Dan Slott and Chris Yost dive right into the conflict. Two pages into this issue, Spidey is on his way to the FF tower to get Johnny Storm. The pair is going to take a rocket into space to save John Jameson. Once there, they find the station weirdly deserted, and after encountering a horde of Octobots, they catch up with John (who luckily was outside of the station when it was attacked). His crew, however, was not so lucky, and the final page reveals what happens to the members of the Apogee Space Station.
Slott and Yost do their best to make readers remember why a Torch/Spidey team-up is so much fun, Much of their banter is laced with sarcasm, and Johnny and Peter pull no punches. As soon as the story gets away from Horizon Labs, it takes on a more organic feel. While Slott and Yost toss in one more bit of conflict (between Jonah and Horizon), the rest of the story stays with Spidey and Torch. When Johnny is first introduced, he’s dancing in the FF loft while singing Rebecca Black’s “Friday.” Additionally, he’s trying to catch up on 700 hours of television he missed while trapped in the Negative Zone.
While I don’t like the pop-culture reference, I appreciate the attempt at humor (because it did make me laugh), especially because the panel is a direct reference to Risky Business. Slott and Yost must have had a lot of fun writing this comic, and it shows. Plus, they throw in one of Spidey’s oldest nemeses: Doctor Octopus. Personally, I love the redesigned Doc Ock, so I was excited to see him make a small cameo (which seems charged for the “Ends of the Earth” saga that’s set to begin in Amazing Spider-Man #682). This issue feels like a bridge to that story, but not in any structured sense. As a two-parter, this story has a lot to offer in its conclusion. Since much of this issue is exposition, the action in the next one should be superb.
Giuseppe Camuncoli is a welcome change from Humberto Ramos, and I had no qualms with the character design or illustration in this comic. Frank D’Armata does great work when Johnny turns his flame on, but for most of the issue, he uses dull colors. Nothing really stands out, visually, in this comic. That’s not a complaint, per se, but a noticeable difference from some previous Spidey comics.
His Doc Ock, however, is one scary-looking dude.
I enjoyed the wackiness of this issue, and I look forward to seeing the results – especially considering that for possibly the first time, Spidey will have to battle some Walking Dead-type villains.
The Cape #4
(IDW – writer: Jason Ciaramella; art: Zach Howard)
Bannen’s Book of the Week: For such a short-lived series, The Cape has really defined itself as a strong story. This issue in particular added some depth to the characters – even the villainous Eric – and provided readers with a satisfactory ending and a definitive conclusion to this violent, antihero story.
Jason Ciaramella opens the book by going back to the day Eric returned to school after his accident. In fourth grade, I was badly burned by a microwaveable pasta meal. It scarred the left side of my face, and when I returned to school, I had to deal with kids staring at the scarred, watery burn on my face. For this reason, I related to the harassment Eric feels. Any kid who has had to deal with being singled out knows this type of feeling, and as a reader, I felt a connection to the villain of the story. This made the conclusion that much greater of an experience. Ciaramella goes for base emotions – anger, love, fear – and these translate into great storytelling.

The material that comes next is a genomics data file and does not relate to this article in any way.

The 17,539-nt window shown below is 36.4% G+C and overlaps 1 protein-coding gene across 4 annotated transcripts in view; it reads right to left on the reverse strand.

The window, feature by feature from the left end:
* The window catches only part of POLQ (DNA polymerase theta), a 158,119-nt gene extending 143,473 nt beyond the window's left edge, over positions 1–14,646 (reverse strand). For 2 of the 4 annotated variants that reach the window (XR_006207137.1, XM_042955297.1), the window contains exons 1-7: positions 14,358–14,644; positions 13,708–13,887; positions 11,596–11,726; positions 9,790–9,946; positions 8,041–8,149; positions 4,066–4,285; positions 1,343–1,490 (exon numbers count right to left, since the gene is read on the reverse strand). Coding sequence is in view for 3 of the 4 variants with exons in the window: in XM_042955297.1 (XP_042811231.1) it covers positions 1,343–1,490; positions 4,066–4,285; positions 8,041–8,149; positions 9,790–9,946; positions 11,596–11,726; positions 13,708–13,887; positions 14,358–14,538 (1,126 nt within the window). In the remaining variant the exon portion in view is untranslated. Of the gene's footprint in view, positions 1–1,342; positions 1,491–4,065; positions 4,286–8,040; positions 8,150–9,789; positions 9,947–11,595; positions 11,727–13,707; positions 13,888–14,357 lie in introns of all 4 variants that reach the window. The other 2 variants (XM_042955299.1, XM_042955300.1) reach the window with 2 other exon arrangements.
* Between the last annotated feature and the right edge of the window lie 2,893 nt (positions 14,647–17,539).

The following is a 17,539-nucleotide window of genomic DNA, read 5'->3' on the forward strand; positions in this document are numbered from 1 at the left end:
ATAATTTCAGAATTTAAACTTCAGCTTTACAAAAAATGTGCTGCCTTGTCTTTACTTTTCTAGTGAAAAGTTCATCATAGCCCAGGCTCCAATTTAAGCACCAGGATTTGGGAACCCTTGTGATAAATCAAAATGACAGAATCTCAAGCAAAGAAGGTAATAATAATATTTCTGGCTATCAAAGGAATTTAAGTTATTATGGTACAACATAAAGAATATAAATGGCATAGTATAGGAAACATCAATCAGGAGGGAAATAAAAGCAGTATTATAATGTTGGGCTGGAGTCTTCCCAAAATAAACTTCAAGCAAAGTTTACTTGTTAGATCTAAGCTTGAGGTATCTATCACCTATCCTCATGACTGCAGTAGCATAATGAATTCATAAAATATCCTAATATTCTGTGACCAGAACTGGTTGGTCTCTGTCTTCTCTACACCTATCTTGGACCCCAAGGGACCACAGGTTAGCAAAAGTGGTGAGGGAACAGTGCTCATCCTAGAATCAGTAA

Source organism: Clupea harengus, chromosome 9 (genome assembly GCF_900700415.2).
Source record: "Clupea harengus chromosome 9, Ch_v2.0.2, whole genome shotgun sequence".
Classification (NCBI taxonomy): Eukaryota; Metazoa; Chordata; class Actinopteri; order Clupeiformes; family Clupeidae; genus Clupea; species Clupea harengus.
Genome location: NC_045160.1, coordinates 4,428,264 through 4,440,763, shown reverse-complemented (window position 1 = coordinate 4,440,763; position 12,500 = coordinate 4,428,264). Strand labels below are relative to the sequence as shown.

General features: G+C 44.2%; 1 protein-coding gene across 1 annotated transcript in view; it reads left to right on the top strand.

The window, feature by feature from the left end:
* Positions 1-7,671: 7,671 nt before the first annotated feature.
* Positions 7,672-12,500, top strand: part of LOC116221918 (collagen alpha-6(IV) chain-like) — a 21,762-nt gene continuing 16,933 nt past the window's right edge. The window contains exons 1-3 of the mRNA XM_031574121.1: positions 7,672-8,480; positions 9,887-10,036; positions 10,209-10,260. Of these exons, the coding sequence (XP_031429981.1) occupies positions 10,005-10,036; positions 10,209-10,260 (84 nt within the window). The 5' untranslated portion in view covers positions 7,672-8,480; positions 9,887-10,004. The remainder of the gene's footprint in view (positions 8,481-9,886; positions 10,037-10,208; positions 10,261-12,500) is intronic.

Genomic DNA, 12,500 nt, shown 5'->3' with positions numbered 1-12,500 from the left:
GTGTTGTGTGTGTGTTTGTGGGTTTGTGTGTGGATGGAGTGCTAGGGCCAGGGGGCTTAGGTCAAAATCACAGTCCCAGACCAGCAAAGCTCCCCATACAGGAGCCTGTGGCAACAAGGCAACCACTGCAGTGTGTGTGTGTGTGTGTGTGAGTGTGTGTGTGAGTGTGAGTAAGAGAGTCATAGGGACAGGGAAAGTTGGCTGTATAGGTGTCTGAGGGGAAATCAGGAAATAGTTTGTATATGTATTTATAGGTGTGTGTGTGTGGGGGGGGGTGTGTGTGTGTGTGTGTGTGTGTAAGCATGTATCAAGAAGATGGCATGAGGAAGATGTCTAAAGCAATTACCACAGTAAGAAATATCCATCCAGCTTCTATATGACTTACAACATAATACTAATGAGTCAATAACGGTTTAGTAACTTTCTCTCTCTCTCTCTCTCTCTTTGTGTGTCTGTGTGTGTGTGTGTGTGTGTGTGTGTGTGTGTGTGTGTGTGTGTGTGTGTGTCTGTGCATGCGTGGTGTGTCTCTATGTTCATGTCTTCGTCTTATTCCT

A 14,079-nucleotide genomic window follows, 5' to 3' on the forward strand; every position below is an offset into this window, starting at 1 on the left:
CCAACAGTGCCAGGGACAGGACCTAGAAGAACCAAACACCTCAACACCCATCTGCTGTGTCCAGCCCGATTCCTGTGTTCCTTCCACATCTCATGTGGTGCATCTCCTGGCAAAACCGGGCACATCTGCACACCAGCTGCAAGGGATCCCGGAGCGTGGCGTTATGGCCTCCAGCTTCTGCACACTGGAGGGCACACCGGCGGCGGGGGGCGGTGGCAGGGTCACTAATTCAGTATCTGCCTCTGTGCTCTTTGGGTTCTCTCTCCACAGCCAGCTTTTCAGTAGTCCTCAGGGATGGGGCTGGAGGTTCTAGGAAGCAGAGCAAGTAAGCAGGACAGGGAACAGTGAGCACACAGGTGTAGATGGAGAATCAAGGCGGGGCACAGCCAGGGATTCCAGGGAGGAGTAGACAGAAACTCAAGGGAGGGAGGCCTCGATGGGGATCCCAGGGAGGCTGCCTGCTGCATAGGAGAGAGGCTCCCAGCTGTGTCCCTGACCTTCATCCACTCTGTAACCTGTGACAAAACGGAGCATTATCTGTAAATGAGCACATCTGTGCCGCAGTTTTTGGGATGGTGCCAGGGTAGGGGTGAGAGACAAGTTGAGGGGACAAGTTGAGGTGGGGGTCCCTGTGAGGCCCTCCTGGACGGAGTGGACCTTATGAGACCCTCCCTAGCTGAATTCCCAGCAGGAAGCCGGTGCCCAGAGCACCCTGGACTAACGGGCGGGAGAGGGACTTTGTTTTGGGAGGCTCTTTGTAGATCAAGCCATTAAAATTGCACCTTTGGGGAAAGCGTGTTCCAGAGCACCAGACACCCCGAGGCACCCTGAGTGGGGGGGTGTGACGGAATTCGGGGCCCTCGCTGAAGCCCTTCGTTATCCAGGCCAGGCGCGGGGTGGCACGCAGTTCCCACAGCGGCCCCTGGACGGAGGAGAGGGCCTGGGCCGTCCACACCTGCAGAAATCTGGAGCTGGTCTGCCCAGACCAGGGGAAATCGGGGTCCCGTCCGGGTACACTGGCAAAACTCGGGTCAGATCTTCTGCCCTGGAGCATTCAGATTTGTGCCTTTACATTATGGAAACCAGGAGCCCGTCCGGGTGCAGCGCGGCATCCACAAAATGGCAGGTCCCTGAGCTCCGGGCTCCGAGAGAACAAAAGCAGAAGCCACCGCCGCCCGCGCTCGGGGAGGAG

What I appreciated most about the issue was its definitive end. Without spoiling the final page, there’s no way a Cape #5 should ever come out. Ciaramella gave us a good, finite arc with his characters. I particularly appreciated the bookends of the comic – scenes from Eric and Nick’s childhood that show how they once interacted as brothers are supposed to. This adds a weight of heartache to the story, especially seeing the dark turn Eric took. Their climactic battle is full of heavy dialogue that utilizes the brother relationship to really nail the moral dilemma Nick is faced with. His solution is clever and finely constructed.
Zach Howard does a fantastic job drawing this issue and his facial designs remind me of Gabriel Rodriguez’s art in Locke & Key. He captures the emotions of the characters perfectly, depicting the right amounts of anger, sadness, spite and arrogance. The violence in this comic is almost too much to bear, especially when Nick and Eric start fighting on the roof of the Prudential Building in Boston. Nelson Daniel does a wonderful job, helping Howard color in the ragged and tattered remains of Nick’s right cheek.
The most beautiful visual comes in the center of the comic, when Howard and Daniel draw a splash page that lets us into Eric’s warped inversion of events. We see demonic images like skulls and tentacles, as well as Eric’s warped perception of things – his relationship with his brother, his girlfriend, his mother and even his downfall. Much like J.H. William’s Batwoman, The Cape is more than a comic – it’s a piece of art.
I walked away from The Cape with an overwhelming sadness. While Eric was a psychopath, he was a relatable character. His fall is easily imagined, and the loss of his innocence is something everyone can visualize. I loved everything about this issue – the tone, the dialogue, the visuals. It’s an example of a great climax, and a book that every comic book fan should own.
Brian Bannen takes his supervillain name from his one weakness. Beware the scalding meat sauce of Dr. Rigatoni on Twitter @Oaser!